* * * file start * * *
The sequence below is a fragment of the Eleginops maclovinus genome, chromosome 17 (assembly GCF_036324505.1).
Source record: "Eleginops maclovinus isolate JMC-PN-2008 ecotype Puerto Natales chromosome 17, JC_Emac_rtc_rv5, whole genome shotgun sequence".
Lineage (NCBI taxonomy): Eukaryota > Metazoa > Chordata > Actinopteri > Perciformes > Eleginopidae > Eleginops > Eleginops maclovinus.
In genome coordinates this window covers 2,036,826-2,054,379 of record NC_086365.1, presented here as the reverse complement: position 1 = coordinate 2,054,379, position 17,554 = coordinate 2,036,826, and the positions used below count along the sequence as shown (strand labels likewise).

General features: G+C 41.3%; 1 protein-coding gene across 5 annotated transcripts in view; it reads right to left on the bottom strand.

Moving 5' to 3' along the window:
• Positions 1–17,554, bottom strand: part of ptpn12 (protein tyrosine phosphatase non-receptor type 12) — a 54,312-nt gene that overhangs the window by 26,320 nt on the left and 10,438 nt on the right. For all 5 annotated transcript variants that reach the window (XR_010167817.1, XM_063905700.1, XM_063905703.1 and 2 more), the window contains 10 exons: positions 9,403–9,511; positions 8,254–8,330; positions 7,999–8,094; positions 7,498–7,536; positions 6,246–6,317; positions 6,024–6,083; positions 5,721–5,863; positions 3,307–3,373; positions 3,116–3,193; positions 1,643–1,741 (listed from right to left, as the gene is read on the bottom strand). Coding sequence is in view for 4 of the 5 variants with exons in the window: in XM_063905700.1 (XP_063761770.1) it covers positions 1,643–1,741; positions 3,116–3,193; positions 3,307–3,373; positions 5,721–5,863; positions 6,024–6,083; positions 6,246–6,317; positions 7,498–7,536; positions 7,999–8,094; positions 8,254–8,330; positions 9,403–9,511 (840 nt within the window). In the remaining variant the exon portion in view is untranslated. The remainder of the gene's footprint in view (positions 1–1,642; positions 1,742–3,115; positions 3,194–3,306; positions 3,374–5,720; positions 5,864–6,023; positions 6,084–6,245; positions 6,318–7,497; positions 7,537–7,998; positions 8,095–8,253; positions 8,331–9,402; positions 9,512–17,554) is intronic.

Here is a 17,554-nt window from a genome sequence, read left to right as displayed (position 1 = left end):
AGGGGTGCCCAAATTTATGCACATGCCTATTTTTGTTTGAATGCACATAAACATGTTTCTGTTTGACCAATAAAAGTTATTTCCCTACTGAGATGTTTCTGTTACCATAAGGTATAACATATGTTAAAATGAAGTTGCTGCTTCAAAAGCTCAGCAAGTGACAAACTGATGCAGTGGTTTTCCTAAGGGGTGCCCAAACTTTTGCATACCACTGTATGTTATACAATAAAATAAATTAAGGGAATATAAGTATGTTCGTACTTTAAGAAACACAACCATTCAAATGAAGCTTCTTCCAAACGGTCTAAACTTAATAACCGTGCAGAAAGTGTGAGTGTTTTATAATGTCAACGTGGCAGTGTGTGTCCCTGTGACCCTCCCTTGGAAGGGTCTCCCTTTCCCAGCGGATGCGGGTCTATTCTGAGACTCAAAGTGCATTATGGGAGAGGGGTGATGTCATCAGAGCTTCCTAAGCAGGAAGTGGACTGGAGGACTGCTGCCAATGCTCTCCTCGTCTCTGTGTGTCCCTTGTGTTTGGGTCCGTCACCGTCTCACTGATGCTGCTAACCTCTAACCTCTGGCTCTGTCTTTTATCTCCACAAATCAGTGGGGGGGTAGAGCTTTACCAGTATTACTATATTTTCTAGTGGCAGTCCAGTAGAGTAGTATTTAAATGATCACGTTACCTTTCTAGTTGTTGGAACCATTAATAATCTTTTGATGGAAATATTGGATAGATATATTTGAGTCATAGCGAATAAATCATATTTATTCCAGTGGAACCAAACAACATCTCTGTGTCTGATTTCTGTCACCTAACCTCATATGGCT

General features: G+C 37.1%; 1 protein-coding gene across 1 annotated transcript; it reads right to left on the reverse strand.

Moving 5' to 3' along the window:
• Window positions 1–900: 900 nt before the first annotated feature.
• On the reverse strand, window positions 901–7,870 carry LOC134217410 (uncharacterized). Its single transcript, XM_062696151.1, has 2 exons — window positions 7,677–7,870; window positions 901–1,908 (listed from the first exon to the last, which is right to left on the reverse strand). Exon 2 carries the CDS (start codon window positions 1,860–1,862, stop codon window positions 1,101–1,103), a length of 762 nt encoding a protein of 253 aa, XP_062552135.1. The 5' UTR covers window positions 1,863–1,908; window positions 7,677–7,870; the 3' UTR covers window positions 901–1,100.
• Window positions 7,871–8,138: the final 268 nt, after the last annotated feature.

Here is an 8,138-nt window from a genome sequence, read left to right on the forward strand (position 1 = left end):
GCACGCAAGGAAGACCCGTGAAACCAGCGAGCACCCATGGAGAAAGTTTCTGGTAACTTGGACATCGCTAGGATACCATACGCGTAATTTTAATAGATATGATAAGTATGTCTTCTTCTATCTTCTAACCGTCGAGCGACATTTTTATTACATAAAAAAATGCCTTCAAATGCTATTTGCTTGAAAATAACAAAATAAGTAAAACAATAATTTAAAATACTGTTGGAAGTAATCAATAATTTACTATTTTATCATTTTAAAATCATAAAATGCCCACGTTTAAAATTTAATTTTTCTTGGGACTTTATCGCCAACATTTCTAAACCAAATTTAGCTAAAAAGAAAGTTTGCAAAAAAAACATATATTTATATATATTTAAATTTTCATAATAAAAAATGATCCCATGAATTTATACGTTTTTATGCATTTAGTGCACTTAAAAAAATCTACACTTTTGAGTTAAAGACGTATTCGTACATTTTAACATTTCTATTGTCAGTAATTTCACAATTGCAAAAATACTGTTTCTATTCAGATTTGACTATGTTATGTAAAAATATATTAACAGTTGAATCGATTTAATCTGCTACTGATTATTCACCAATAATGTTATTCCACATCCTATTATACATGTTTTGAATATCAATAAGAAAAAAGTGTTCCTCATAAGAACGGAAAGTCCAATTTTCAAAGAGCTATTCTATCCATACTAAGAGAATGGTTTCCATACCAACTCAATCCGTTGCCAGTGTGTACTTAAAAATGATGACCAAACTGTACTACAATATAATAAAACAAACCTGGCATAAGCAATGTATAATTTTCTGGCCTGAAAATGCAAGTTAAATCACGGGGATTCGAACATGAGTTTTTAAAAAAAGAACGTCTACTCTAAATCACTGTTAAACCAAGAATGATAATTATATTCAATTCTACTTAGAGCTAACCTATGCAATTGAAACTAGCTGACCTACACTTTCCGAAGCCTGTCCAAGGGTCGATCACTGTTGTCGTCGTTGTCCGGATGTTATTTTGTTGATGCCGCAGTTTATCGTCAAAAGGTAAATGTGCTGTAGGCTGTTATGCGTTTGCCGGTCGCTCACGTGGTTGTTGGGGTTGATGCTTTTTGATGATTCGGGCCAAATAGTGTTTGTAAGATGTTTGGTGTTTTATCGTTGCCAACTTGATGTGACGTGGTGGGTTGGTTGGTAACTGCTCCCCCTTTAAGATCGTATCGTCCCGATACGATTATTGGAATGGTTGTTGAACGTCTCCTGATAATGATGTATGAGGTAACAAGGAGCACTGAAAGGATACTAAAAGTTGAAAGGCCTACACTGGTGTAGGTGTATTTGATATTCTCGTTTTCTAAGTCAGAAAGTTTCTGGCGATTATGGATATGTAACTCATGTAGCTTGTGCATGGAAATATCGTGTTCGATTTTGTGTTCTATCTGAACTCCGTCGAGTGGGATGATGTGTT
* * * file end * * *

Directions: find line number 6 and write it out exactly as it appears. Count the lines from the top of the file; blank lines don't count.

Moving 5' to 3' along the window: